- Shares of Chinese tutoring companies are crashing Friday after Bloomberg reported that Beijing is targeting the sector.
- China is considering asking education tech companies in the $US100 ($AU136) billion sector to turn into non-profits.
- Shares of Tal Education Group and Gaotu Education were among those being hammered in the US market.
- See more stories on Insider’s business page.
Shares of Chinese education companies sank Friday, losing more than half their value following a Bloomberg report that China may ask companies that offer school curriculum tutoring to become non-profits, a move that could severely damage the country’s $US100 ($AU136) billion education technology industry.
Beijing is considering rule changes that could lead to platforms being blocked from raising capital or going public, the report said, citing unnamed sources. Listed firms will likely no longer be allowed to invest in or acquire education firms teaching school subjects and foreign capital investment into the sector may be banned, according to the report which also said an education ministry spokesman said relevant policies are still being formulated.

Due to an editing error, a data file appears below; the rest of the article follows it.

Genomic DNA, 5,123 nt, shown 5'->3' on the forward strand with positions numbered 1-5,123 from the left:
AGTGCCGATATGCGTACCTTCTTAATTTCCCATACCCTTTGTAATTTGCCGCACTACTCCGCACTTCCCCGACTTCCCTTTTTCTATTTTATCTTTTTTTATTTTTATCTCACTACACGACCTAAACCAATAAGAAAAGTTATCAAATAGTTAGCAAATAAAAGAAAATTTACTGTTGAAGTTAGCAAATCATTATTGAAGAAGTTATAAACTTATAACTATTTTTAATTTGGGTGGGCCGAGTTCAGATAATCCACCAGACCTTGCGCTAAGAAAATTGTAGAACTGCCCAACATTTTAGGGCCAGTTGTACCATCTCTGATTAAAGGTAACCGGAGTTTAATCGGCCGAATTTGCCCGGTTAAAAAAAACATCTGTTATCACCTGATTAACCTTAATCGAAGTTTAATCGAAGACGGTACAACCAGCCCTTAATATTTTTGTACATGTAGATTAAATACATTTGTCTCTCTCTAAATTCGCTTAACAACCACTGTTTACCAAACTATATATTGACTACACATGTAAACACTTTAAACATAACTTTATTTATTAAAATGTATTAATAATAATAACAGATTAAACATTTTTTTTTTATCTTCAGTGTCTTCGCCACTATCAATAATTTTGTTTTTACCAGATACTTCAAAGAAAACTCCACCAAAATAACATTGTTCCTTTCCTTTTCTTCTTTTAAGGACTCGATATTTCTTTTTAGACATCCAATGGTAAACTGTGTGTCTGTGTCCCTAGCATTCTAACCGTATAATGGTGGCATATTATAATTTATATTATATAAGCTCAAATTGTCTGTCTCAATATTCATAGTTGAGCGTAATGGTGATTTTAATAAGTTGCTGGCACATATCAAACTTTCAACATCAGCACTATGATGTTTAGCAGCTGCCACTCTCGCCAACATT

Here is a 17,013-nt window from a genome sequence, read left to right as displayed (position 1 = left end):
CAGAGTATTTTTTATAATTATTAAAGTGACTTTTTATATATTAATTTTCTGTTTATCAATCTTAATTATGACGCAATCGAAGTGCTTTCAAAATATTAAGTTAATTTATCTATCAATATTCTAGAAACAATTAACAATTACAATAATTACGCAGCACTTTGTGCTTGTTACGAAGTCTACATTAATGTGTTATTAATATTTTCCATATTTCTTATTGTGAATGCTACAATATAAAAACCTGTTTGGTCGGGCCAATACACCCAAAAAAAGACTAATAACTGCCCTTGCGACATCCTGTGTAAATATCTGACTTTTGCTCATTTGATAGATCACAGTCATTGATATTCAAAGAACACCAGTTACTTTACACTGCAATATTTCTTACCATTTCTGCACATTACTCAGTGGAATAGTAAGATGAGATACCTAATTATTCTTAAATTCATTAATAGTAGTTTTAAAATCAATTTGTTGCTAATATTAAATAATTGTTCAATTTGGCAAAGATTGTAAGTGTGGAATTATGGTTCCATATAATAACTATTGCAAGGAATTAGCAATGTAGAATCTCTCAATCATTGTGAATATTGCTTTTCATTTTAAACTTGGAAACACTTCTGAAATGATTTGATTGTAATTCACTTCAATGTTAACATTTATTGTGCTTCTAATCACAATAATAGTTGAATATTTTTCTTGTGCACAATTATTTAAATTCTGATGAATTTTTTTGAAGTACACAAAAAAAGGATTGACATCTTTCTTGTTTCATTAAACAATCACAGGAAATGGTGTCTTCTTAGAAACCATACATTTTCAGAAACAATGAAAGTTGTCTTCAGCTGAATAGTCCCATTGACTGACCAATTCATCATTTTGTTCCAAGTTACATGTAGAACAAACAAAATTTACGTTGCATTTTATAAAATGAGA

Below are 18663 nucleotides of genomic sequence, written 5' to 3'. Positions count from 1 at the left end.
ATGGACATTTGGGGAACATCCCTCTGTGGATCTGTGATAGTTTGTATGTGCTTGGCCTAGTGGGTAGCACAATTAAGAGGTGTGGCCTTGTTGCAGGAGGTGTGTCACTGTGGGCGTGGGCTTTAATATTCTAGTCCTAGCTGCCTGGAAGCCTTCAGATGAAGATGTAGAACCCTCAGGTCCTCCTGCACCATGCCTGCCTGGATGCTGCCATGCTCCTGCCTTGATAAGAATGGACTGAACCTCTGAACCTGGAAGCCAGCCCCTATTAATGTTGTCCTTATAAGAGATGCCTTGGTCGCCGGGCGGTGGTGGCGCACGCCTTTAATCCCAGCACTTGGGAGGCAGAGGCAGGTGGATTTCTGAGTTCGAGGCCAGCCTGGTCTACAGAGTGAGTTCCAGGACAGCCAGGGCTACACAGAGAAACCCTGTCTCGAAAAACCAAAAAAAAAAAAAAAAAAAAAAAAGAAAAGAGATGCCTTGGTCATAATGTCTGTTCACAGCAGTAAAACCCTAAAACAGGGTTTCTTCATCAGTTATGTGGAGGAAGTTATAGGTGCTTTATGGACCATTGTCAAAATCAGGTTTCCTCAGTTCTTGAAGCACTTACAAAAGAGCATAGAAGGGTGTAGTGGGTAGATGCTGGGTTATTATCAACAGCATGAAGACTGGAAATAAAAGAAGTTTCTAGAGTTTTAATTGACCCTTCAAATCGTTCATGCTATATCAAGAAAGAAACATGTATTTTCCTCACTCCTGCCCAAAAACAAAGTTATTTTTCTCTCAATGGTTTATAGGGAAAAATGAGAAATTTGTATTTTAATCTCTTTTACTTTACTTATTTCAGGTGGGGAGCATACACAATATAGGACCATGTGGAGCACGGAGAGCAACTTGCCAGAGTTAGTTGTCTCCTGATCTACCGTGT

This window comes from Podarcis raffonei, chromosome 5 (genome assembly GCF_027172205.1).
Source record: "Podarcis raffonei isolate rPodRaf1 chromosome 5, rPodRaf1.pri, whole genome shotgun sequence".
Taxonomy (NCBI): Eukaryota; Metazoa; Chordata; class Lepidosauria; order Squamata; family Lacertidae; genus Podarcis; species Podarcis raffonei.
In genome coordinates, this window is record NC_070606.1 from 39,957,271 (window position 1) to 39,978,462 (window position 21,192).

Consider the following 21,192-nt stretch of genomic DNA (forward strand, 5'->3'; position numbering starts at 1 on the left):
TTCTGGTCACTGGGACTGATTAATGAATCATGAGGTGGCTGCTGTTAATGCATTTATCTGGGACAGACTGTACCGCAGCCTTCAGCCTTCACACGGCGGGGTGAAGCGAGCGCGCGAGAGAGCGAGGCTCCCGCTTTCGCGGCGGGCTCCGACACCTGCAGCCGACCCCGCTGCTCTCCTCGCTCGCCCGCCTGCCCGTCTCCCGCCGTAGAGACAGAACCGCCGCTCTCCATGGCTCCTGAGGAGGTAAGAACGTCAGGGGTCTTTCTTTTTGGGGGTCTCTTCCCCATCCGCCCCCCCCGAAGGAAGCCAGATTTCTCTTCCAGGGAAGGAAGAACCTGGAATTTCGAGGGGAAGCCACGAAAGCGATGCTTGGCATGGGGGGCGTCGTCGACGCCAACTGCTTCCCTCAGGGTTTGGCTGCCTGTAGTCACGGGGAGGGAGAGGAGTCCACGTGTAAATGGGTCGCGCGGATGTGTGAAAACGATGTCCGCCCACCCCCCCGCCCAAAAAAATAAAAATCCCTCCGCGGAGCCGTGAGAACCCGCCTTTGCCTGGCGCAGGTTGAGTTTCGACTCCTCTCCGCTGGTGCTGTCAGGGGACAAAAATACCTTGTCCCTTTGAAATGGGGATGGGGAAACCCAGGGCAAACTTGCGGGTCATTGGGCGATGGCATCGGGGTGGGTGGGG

NYSE-listed shares of Tal Education Group, which runs after-school tutoring programs for primary and secondary school students, tumbled by 55% in premarket trade and New Oriental Education & Technology Group slid 62%. Gaotu Techedu, formally known as GSX Techedu, dropped 59%. In Hong Kong, Koolearn Technology sank 28%.
NYSE-listed shares of Alibaba fell 3% as the e-commerce heavyweight has invested in the online education industry.
The report said China is taking aim at the sector in part because parents pay expensive fees for tutoring and the country, in serving a top priority of lifting the birth rate, last month released measures aimed at encouraging births and lowering child-related expenses. China in June said couples will be allowed to have three children.
The potential threat to the education tech sector also comes as China has been cracking down on companies with listings in the US and foreign equity markets, with Beijing’s concerns ranging from data security and disclosure requirements. Investment banks are moving to steer Chinese IPOs away from the US market and into Hong Kong, according to a Financial Times report.
Ride-hailing giant Didi Global is among Beijing’s targets, with regulators launching a cybersecurity review just days after the company’s shares began trading in the US on June 30. Didi shares fell 13% early Friday, extending losses from Thursday on news that China is considering serious penalties for the company following its IPO.